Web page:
News (USA)

Some Florida counties to end courthouse weddings to avoid same-sex ceremonies

Some Florida counties to end courthouse weddings to avoid same-sex ceremonies
JACKSONVILLE, Fla. — More than a dozen Florida county clerks say they will stop offering courthouse wedding ceremonies, partly to avoid performing those ceremonies for same-sex couples.

Duval County Courthouse in Jacksonville, Fla.
Duval County Courthouse in Jacksonville, Fla. Wikimedia

The clerks of court in Duval, Clay and Baker counties say they will have no choice but to issue marriage licenses to same-sex couples starting next week when Florida’s ban on same-sex marriage is set to expire. However, they have decided to end all courthouse weddings to avoid performing those ceremonies for same-sex couples, among other reasons.

The clerks in Santa Rosa and Okaloosa counties also have made similar announcements.

Duval County Clerk of Courts Ronnie Fussell tells The Florida Times-Union that none of his staff members who currently officiate wedding ceremonies felt comfortable performing same-sex weddings.

“It was decided as a team, as an office, this would be what we do so that there wouldn’t be any discrimination,” Fussell said. “The easiest way is to not do them at all.”

Update: The Tampa Bay Times reports that Holmes, Washington, Jackson, Calhoun, Liberty, Franklin, and Pasco counties will also discontinue all courthouse wedding ceremonies.

Wakulla County stopped performing ceremonies in October as a cost-cutting measure. According to Bay County’s website, it no longer offers marriage ceremonies, though it is unclear when that policy was changed.

Nadine Smith, co-founder and chief executive of the gay rights group Equality Florida, said the clerks’ decision was shocking.

“I think it would be outrageous for clerks to change the rules simply because gay couples are getting married,” she said.

[ Previous ]

There were 1,911 wedding ceremonies performed at the Duval County courthouse in 2013, compared to 6,342 marriage licenses issued. About 330 Clay County couples are married at its courthouse each year, and Baker County averages about 30 wedding ceremonies a year.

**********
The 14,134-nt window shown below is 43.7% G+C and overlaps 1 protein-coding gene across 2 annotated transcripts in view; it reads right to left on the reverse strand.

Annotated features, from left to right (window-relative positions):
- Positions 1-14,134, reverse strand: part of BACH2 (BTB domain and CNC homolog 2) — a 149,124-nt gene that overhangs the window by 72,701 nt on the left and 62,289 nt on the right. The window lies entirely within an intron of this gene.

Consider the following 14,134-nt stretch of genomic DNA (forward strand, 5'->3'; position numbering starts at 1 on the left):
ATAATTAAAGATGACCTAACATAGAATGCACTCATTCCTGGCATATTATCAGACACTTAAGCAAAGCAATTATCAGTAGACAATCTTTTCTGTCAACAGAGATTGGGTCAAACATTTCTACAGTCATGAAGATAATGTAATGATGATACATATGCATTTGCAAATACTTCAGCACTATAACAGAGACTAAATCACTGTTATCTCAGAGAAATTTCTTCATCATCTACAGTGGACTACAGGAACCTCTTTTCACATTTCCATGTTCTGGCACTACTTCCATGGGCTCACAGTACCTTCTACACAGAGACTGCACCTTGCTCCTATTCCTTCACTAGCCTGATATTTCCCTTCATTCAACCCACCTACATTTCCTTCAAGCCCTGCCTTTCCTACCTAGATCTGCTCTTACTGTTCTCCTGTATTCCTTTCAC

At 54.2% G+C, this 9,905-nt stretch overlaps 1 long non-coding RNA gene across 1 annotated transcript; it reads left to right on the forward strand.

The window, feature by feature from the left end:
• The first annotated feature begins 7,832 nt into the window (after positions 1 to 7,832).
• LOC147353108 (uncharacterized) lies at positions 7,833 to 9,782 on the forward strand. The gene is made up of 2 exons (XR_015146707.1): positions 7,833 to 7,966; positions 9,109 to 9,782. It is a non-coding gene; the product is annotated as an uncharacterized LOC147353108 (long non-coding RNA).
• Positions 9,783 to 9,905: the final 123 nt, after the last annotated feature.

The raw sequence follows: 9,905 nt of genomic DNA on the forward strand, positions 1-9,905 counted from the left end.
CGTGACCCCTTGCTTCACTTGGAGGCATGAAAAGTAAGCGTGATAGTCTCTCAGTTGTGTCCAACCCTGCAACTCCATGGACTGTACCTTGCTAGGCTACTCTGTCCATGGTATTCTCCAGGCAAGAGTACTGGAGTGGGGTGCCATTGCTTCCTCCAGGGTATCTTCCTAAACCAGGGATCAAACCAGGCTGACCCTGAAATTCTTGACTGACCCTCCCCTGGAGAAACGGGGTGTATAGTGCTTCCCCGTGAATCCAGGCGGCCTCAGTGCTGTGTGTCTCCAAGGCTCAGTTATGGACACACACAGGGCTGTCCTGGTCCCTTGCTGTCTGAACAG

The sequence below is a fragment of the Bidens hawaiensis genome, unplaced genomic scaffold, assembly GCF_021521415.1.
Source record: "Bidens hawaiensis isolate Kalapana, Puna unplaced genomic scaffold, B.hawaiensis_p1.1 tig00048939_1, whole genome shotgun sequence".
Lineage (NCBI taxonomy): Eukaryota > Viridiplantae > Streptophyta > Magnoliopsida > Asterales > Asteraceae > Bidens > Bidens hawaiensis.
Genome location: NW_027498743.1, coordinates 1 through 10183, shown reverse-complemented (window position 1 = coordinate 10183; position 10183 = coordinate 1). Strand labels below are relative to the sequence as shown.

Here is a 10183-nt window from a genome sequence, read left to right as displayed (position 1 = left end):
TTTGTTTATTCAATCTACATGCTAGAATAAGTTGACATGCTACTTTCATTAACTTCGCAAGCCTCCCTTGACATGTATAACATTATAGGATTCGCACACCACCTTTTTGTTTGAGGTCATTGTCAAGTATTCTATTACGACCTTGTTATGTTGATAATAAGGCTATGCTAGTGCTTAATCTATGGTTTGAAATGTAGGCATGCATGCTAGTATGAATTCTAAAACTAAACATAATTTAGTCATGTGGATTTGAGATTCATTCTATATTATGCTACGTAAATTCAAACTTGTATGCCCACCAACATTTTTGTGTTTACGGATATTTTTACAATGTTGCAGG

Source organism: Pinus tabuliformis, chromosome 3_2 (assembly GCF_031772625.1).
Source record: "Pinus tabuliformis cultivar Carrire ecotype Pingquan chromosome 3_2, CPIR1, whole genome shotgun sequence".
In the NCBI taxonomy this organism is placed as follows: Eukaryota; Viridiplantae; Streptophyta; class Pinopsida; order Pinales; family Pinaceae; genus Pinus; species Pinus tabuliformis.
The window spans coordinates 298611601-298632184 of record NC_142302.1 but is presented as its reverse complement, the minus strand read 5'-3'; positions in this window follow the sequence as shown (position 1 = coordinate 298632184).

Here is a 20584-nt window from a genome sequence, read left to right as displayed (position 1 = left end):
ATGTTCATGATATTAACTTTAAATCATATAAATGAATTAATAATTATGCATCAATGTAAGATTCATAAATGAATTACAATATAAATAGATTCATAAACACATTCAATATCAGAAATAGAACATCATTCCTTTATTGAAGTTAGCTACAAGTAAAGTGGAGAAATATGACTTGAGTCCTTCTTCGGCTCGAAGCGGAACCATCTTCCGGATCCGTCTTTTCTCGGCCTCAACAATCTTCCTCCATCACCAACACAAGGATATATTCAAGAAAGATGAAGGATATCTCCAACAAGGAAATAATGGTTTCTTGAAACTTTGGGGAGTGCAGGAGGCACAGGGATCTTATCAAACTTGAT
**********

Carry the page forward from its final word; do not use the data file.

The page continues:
Fussell said he believed marriage “is between a man and a woman.” He added, “Personally it would go against my beliefs to perform a ceremony that is other than that.”

Baker County Clerk Stacie Harvey said the room where weddings are performed each year will now be used as space for people filling out paperwork related to domestic violence injunctions.

“I needed the space and our county, we’re in the Bible Belt,” she said, adding that a law requiring her to issue marriage licenses to same-sex couples was not a mandate to marry those couples at the courthouse.

Justin Horan, general counsel for the Clay County clerk of courts, said the statewide debate over gay marriage accelerated discussions over ending courthouse weddings. The courthouse also is cutting back services related to passport applications and purchasing foreclosed properties.

“Really it just expedited our evaluation on whether to continue to offer marriage ceremonies,” he said. “We had been talking about it for several months now.”

© 2015, Associated Press, All Rights Reserved.
This material may not be published, broadcast, rewritten, or redistributed.
Don't forget to share:

Support vital LGBTQ+ journalism

Reader contributions help keep LGBTQ Nation free, so that queer people get the news they need, with stories that mainstream media often leaves out. Can you contribute today?

Cancel anytime · Proudly LGBTQ+ owned and operated

The year in homophobia: Ten of the worst anti-LGBT stories of 2014

Previous article

Beyond marriage equality, challenges ahead for LGBT rights advocates

Next article